A personal photo taken in Panama.

Photo Equipment
Scholz shoots primarily with a large-format 4x5 Cambo Wide 650 or 900, or an Arca-Swiss Discover with Horseman 6x9 and 6x12 backs. He says, "I prefers Schneider lenses for my large-format cameras because of their sharpness and beautiful contrast." His lenses range from 55mm to 210mm for his large and medium-format cameras. When working in medium format, he uses a Fuji 6x17, and "for fast-moving subjects," he uses a Pentax 67II.

A personal project photographed in India.

His film preferences are Fujichrome RVP 50 or RDP 100. "I've recently been doing tests with RVP 100, which I love because of the extra `stop' I can get. Since I need to use a center filter on my large-format wide-angle lenses, which causes me to lose one stop of exposure, the additional film speed puts me back to `normal.'"

Scholz has experimented a little with digital cameras, but currently, he prefers to shoot film. Sometimes on his assignments, he says, he finds himself in some challenging weather conditions. He doesn't feel comfortable in relying purely on electronics during those conditions. "I look forward to the day when this problem won't be an issue."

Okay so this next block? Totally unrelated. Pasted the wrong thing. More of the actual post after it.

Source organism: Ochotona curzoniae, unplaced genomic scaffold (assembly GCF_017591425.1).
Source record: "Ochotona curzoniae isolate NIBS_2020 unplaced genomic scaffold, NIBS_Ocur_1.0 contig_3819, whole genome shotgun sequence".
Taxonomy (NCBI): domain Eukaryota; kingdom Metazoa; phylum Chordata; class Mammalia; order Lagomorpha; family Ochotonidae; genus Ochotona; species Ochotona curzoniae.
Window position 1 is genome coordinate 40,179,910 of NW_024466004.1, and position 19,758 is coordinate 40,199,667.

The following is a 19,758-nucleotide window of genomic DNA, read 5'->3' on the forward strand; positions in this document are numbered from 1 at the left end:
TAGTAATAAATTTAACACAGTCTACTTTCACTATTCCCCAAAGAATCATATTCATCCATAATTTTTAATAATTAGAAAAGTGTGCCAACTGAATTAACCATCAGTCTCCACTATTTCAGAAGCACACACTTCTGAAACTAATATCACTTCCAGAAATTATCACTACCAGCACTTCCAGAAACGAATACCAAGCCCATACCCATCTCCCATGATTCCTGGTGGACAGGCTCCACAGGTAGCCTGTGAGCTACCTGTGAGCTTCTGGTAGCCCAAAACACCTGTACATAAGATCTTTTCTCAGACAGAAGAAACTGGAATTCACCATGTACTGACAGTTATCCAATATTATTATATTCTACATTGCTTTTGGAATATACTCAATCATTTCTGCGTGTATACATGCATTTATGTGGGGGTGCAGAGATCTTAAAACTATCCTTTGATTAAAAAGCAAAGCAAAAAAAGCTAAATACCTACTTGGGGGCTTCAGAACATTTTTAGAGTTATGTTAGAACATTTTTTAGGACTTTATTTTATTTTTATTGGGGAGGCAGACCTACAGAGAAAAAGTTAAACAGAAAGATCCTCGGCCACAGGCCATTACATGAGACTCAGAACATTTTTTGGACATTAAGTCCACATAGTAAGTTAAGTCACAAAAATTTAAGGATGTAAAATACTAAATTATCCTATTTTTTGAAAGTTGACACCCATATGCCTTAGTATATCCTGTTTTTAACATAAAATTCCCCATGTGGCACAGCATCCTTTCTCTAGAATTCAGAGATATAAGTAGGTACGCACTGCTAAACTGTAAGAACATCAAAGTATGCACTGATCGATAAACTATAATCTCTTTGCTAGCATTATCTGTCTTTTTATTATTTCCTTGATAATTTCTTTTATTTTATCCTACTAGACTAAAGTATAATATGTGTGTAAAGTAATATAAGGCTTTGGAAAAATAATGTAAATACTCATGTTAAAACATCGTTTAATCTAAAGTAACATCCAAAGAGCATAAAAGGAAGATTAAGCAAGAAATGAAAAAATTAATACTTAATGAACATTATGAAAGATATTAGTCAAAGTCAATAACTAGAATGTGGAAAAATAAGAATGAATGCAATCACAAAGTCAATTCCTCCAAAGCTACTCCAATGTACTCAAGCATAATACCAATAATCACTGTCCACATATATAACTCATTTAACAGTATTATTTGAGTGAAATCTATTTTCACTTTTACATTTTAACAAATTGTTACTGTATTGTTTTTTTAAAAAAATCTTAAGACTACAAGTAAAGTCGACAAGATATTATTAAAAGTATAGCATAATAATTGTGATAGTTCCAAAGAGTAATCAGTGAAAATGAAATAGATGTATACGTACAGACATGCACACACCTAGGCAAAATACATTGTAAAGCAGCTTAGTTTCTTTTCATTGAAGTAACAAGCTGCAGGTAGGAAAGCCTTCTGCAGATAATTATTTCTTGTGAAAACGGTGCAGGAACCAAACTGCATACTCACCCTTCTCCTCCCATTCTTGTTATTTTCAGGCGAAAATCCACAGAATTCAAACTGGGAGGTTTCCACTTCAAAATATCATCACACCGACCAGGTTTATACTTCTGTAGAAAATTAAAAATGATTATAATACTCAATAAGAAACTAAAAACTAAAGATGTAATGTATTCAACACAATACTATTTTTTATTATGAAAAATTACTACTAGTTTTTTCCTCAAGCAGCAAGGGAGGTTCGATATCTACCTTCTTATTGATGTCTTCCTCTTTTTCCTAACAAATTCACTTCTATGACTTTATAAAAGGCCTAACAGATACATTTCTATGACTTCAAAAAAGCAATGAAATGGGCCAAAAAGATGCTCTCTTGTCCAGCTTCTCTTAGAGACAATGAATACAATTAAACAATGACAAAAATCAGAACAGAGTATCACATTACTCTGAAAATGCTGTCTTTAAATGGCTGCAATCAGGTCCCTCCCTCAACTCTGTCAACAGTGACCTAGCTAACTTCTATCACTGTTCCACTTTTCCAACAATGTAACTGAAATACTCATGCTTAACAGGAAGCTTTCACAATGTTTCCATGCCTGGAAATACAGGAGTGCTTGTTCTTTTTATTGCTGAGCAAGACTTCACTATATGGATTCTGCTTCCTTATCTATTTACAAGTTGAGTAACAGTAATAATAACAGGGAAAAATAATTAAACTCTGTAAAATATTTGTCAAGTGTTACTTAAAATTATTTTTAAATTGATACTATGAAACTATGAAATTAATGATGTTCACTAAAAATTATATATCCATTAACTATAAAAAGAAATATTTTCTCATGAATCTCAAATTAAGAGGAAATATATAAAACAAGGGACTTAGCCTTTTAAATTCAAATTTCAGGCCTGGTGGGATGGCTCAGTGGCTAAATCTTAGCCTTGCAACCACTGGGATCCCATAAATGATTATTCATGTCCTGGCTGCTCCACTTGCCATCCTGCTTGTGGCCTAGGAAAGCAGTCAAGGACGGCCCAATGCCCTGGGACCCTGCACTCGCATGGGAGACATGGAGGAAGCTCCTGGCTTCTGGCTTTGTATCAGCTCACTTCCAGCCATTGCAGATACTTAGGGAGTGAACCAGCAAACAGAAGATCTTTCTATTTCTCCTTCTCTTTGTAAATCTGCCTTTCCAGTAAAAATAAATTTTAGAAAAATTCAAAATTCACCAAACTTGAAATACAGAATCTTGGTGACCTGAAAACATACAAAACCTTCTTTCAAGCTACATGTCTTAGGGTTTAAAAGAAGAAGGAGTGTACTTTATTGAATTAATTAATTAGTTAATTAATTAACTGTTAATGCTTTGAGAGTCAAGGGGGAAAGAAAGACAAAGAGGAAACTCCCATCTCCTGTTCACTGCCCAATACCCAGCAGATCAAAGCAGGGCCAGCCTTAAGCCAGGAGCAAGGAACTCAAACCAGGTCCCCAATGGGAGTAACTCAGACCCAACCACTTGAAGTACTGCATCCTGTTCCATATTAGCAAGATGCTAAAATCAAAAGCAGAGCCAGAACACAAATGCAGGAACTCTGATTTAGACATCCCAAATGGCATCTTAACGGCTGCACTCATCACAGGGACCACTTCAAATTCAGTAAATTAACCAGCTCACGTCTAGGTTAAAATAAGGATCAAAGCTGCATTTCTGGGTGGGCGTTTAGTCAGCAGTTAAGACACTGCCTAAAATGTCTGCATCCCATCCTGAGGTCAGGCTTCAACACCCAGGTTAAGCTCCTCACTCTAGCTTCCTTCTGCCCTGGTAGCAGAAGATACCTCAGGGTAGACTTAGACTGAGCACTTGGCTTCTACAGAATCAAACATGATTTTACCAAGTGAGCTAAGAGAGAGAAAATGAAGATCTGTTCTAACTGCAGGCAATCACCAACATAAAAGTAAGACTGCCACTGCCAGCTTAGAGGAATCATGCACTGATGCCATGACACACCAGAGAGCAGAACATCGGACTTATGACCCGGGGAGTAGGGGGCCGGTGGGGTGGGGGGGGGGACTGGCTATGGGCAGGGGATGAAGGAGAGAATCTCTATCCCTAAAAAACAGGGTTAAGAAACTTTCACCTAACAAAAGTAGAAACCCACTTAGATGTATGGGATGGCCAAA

Three tear sheets from commercial ads that Scholz photographed for AEG, British Virgin Islands, and Star Alliance.

Travel Photos That Sell: Seven Tips

1. Research your location. "First, I read--either on the Internet or in books--until I turn blue with possible ideas." Scholz recently learned about the Ashaninka, a large tribe in Peru who were affected by terrorism. Once he decides he wants to photograph people like these, he contacts someone locally before going to their country. This way, he can find out about photographic restrictions, if any.

2. Be sure your visit will be acceptable to people you want to photograph in foreign countries. Scholz advises that you find a middleman or someone who can make your visit "not so impactful." Learn the people's language and a little about their culture, if possible. Scholz is tri-lingual, so it's often easy for him to find assistance in other countries. He believes in establishing rapport and not photographing someone if they're uncomfortable with the idea. "You must be welcome, and be sure the people are not threatened by your presence."